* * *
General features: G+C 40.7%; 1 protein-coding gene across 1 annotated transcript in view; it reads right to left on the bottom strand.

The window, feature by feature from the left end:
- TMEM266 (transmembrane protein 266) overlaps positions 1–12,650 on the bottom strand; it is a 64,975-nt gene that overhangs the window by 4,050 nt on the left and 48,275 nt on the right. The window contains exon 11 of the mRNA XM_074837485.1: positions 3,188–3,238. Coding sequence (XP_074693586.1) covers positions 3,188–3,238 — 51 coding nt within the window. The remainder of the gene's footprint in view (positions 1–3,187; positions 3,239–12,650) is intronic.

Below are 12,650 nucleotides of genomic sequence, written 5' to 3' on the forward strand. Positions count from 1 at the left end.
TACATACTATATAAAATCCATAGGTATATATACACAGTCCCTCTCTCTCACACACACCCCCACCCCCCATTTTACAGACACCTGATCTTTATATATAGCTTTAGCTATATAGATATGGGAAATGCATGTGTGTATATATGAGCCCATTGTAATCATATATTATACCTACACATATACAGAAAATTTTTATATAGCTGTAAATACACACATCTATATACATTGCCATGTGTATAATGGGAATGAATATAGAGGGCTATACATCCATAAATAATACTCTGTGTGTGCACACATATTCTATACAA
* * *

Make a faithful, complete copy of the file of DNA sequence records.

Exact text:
General features: G+C 40.7%; 1 protein-coding gene across 1 annotated transcript in view; it reads right to left on the bottom strand.

The window, feature by feature from the left end:
- TMEM266 (transmembrane protein 266) overlaps positions 1–12,650 on the bottom strand; it is a 64,975-nt gene that overhangs the window by 4,050 nt on the left and 48,275 nt on the right. The window contains exon 11 of the mRNA XM_074837485.1: positions 3,188–3,238. Coding sequence (XP_074693586.1) covers positions 3,188–3,238 — 51 coding nt within the window. The remainder of the gene's footprint in view (positions 1–3,187; positions 3,239–12,650) is intronic.

Below are 12,650 nucleotides of genomic sequence, written 5' to 3' on the forward strand. Positions count from 1 at the left end.
TACATACTATATAAAATCCATAGGTATATATACACAGTCCCTCTCTCTCACACACACCCCCACCCCCCATTTTACAGACACCTGATCTTTATATATAGCTTTAGCTATATAGATATGGGAAATGCATGTGTGTATATATGAGCCCATTGTAATCATATATTATACCTACACATATACAGAAAATTTTTATATAGCTGTAAATACACACATCTATATACATTGCCATGTGTATAATGGGAATGAATATAGAGGGCTATACATCCATAAATAATACTCTGTGTGTGCACACATATTCTATACAA